Training your Cat


 

Training your Cat

You might be surprised to learn that some cats can be trained to retrieve, walk on a lead and learn tricks – the Siamese breed in particular are very receptive to training, even competing in feline Agility events.  Most cats can be trained to recognise their name, as well as to come on command.


Training Check List:

Scratching

Cats scratch furniture for a number of reasons, one of which is to mark their territory (cat's paws have scent glands that leave their own special scent).   Scratching also serves as a form of exercise and keeps your cat in shape. The act of scratching stretches and pulls and works the muscles of a cat's front quarters.  Cats also scratch because they enjoy it!

Scratching posts are a great alternative to your prized sofa but there are a few tips to getting your cat to use one:

Visit our Cat Products section for our wide range of scratching posts and scratching deterrents

 

Scent marking

Scent marking is different to urinating and is part of a cat's natural behaviour when marking their territory.  Cats will often scent mark by spraying up walls and furniture if they feel insecure or stressed.  Scent marking generally occurs in cats that haven't been neutered or spayed or in families where there is more than one cat.

 

Toilet training

Cats are easy to toilet train and most kittens are toilet trained by the time you bring them home as they learn to use a litter tray by copying their mother. To help train your cat gently place them in the tray after they eat, when they wake from sleep and if you see them sniff, scratch, or crouch in a corner.   Older cats who are accustomed to going to the toilet outside find a litter tray useful if they are arthritic or if the weather is wet and cold.

Visit our Cat Products section for our selection of cat litter and hygiene products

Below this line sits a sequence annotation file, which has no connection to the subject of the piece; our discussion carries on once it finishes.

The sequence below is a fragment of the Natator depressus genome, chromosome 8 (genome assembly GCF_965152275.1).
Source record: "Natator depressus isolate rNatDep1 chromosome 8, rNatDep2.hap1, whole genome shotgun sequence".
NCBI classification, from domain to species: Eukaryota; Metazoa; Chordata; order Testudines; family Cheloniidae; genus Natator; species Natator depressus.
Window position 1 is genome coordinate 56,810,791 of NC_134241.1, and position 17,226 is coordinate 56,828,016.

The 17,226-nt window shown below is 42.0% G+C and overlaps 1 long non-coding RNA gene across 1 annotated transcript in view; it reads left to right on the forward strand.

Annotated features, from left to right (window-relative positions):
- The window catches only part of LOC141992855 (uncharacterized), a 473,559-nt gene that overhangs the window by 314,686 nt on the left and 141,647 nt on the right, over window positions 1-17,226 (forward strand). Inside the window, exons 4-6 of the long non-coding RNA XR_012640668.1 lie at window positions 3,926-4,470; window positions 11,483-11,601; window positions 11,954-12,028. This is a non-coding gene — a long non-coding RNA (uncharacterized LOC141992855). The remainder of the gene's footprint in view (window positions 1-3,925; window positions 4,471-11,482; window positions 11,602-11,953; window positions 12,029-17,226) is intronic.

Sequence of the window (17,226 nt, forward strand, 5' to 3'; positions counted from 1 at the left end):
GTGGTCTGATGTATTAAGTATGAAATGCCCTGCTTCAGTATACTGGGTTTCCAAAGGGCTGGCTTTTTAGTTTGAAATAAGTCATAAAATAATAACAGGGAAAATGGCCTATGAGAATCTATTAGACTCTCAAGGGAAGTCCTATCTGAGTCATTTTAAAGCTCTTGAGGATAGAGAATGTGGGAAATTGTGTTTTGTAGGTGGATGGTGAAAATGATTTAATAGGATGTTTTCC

Little accidents

The best way to clean up after little accidents indoors is to use a purpose made stain remover and deodoriser.  Using ordinary household disinfectants and cleaners do not get rid of the smell – your cat's nose is very sensitive, so just because we can't smell any residue it does not mean that she can't!  Any scent left behind will encourage her to go in the same spot again. Most household cleaning products are based on ammonia and your cat will mistake the smell for the correct area to relieve herself.  If your cat keeps on returning to the spot there are pheromone based sprays available that have an odour that cats find repellent.

You should contact your vet if your cat is having problems using the litter tray as this may be a sign of   Feline Lower Urinary Tract Disease (FLUTD) which could be fatal if left untreated.  Other signs that your cat may have underlying health issues are straining to urinate/defecate, spending a long time in the tray, visiting the tray frequently, and licking their genital area or blood in their urine.

Visit our Cat Products section for our selection of cat litter and hygiene products

 

Walking on a lead

Not all cats can be trained to walk on a lead but some will take to it if you exercise patience and perseverance. 

Visit our Cat Products section for a range of cat harnesses and leads

 

 

 

 

 

 

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